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Phosphorus Loading per Acre vs. Cow Populations in a Dairy Watershed in Northeast Wisconsin

Published by the American Society of Agricultural and Biological Engineers, St. Joseph, Michigan

Citation:  Pp. 566-572 in Total Maximum Daily Load (TMDL) Environmental Regulations: Proceedings of the March 11-13, 2002 Conference, (Fort Worth, Texas, USA)  701P0102.(doi:10.13031/2013.7612)
Authors:   Kevin A. Erb
Keywords:   Phosphorus, Dairy Manure, Mass Balance

The Lower Fox River (Lake Michigan basin) in Wisconsin is well known for point source (PCB) as well as non-point source (TSS, phosphorus) pollutants entering the Bay of Green Bay. This basin is also one of the fastest growing regions in Wisconsin for not only expanding dairy farms, but urban development as well. The natural conflict has raised serious concern among stakeholder groups about the long-term impacts of these changes on surface water quality.

A mass balance of 13 dairy farms, ranging in herd size from 50 to 500 head and 4 cash grain operations was conducted in the Lower Fox River Basin over a two year period to determine the per-hectare rate of nitrogen, phosphorus and potassium loading on farms in the basin. Incoming sources of these nutrients were quantified from feed, fertilizer and livestock purchases, as well as natural sources of nitrogen to examine if loading was higher for larger farms. Economic nutrient export was calculated, as well as an estimate of environmental phosphorus losses.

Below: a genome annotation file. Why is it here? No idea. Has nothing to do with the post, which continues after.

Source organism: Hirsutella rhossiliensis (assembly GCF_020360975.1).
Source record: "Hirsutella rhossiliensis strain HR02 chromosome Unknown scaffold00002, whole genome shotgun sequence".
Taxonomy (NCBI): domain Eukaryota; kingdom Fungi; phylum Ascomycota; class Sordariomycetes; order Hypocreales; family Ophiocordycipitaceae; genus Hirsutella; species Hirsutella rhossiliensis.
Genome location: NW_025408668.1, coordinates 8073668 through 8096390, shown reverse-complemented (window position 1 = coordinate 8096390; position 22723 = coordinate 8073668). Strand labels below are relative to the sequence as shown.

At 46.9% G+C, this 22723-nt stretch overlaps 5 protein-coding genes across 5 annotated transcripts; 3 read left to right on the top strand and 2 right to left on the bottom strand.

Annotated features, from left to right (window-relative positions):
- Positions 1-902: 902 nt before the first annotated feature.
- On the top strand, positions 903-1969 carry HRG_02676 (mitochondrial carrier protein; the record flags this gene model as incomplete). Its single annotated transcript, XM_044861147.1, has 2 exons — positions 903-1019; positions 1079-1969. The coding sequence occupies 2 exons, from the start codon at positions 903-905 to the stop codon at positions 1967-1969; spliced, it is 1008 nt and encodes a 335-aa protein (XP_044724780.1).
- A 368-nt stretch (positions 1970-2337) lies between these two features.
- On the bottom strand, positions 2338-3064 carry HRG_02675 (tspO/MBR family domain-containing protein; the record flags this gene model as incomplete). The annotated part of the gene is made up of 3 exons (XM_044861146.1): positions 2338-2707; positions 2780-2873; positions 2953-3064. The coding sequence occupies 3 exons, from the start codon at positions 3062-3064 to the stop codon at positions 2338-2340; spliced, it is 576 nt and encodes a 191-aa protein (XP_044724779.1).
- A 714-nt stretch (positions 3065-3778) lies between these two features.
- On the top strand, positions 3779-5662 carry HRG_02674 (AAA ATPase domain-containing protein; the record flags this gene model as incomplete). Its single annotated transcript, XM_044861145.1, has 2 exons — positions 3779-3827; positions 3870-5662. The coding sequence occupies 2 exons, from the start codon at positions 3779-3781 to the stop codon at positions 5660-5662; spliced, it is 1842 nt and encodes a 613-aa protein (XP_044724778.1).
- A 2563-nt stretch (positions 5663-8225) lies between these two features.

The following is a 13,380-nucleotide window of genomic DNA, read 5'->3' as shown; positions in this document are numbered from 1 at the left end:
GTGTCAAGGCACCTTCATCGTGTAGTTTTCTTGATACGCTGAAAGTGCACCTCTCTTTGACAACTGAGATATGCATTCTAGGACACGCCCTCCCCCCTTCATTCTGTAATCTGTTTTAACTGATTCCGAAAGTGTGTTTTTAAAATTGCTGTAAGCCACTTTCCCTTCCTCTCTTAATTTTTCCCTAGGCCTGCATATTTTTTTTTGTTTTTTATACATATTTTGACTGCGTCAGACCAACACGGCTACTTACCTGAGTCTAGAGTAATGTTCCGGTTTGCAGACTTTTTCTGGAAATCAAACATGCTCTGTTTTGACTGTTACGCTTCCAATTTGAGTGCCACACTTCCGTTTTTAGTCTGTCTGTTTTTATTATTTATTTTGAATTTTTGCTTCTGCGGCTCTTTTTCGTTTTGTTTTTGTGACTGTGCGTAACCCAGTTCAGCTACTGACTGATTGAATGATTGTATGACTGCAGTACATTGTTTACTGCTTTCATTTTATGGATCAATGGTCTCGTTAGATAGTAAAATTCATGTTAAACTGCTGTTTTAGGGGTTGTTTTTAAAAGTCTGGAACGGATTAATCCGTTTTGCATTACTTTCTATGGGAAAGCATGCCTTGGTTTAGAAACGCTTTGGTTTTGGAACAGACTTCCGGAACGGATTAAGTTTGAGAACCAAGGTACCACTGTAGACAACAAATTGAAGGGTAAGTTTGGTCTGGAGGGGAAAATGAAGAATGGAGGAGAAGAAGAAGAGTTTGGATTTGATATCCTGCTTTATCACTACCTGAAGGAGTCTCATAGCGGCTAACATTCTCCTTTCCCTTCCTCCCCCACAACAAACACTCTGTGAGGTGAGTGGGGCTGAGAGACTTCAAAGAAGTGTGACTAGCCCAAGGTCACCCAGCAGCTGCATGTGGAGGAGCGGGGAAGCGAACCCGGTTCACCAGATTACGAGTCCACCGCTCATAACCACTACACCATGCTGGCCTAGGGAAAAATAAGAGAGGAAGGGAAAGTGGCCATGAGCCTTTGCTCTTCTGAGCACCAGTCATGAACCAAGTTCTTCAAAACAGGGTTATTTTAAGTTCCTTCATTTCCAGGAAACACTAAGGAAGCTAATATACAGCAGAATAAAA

The mass balance showed an average of 98 kg/ha nitrogen accumulation, 17 kg/ha phosphorus accumulation and 90 kg/ha potassium accumulation on dairy farms. Cash grain accumulation rates were 10, 3, and 26 kg/ha, respectively. The mass balance showed differences in cow populations did not change per hectare phosphorus accumulations. Potassium accumulations increased as herd size and acreage increased.

Eleven of the 13 dairy farms had already implemented nitrogen based nutrient management plans. The study indicates phosphorus accumulations could be reduced by more than 90% by implementing a number of additional management practices, including switching to lower phosphorus protein supplements, growing rather than purchasing protein sources, reducing the amount of phosphorus in the dairy ration and reallocating manure across the farm to fields with the greatest phosphorus need.

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